Fundamentals of Counselling and Group Management PDF Print

Y23 -Fundamentals of Counselling and Group Management

Tutor: Despina Tsakiris

Semester: 4th

ECTS: 4.5

Short Description:

The course includes two topics:

  • Theoretical approach of counselling,with the emphasis on a presentation and analysis of the emergence and development of counselling and its prerequisites.
  • Study of the characteristics and function of five group categories (Anzieu, Martin) and the main researchers of these groups. Emphasis on phenomena relating to group functioning, decision making, influence and emotion, as well as the coordinator’s role in group management.


  • To provide students with basic knowledge in order to understand the theoretical approaches tocounselling.
  • To provide students with the necessary knowledge to understand the competencies and skills required to conduct an interview as a key tool of the counselling process.
  • To provide students with the conceptual tools that indicate how groups function and what is happening during the early groups’ evolution.

Learning Outcomes:

At the end of the course students will:

  • Be acquainted with the social and economic phenomena that contribute to the development of the counselling procedure and distinguish this procedure’s goals.
  • Distinguish between the roles of counsellor and psychotherapist, psychiatrist and psychoanalyst.
  • Describe the development stages of an interview and indicate their significance.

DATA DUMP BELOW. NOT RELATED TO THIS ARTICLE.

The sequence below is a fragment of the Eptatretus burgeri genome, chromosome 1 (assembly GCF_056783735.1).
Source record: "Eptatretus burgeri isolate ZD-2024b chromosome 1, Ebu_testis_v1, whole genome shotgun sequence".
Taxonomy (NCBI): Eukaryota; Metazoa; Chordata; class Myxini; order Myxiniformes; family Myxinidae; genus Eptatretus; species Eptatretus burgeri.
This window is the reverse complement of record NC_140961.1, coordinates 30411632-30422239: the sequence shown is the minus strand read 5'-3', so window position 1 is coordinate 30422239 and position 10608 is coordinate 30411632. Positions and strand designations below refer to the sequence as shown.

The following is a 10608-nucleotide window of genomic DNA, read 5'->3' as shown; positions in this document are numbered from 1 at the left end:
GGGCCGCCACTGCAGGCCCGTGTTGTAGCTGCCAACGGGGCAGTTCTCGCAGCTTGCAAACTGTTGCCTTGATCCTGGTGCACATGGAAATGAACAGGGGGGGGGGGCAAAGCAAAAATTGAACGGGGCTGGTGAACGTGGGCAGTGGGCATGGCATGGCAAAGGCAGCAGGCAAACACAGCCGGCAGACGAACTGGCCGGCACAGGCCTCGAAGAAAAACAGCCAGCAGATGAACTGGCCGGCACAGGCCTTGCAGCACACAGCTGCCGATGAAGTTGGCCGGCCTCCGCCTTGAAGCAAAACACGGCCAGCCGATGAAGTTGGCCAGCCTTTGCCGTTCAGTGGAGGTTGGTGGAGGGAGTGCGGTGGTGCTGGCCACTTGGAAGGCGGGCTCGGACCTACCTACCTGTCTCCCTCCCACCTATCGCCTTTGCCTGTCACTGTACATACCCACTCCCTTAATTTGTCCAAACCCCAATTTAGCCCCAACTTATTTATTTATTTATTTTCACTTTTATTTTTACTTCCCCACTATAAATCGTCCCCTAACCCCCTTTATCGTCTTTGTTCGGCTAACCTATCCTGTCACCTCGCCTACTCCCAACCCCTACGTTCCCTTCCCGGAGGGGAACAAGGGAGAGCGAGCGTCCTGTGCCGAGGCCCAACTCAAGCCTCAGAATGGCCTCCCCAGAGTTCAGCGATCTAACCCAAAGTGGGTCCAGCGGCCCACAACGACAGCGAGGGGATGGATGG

• Indicate the difference between an interview –as described above- and differently structured talks.
  • Describe and distinguish –taking into account principles, methods and the counsellor’s role- the three approaches to counselling (psychodynamic, person-centred, and behavioural).
  • Reflect on the importance of every approach based on its own merits.
  • Distinguish the five categories of groups and identify their key features and their function.
  • Be acquainted with the principles on which important researchers based their theory.
  • Describe an early group function and distinguish its impact on the group’s function and on its produced work.
  • Be acquainted with the basic abilities and skills of a group coordinator and reflect on their significance.

The acquired skills are:

  • Development of comparative skills through a differential psychological approach to the counselling procedure.
  • Familiarization with interview conduction techniques in the area of counselling.
  • Identification of various forms of aggregation–considered as groups- in everyday life.
  • Observation on how specific groups work.
  • Familiarization with decision-making techniques.
  • Familiarization with group coordination techniques.


13 three-hour meetings during which lectures are presented.


Written examination at the end of semester aiming to test the acquired knowledge and critical skills.


Blanchet, A. - Trognon A. (2002). Psychology of groups - theoretical approaches and applications of model groups, Athens: Savalas.
Georgiou, S. (2003) Training psychologists in counselling, Athens: Ellinika Grammata.
Freud, S, (1999) Three essays on the theory of sexuality, Athens: Printa.
Freud, S, (1992) Psychopathology of everyday life, Athens: Epikouros.
McLaughlin, B. (2001) Psychodynamic Counselling, Athens: Kastaniotis.
Navridis, K. (2005). Psychology of groups: A Clinical Psychodynamic Approach. Athens: Papazisi.
Rogers, C.R. (1970). On Encounter Groups, Athens: Diodos.
Rogers, C. (2004). Person-centered counseling: theory, research and applications, Athens: Typothito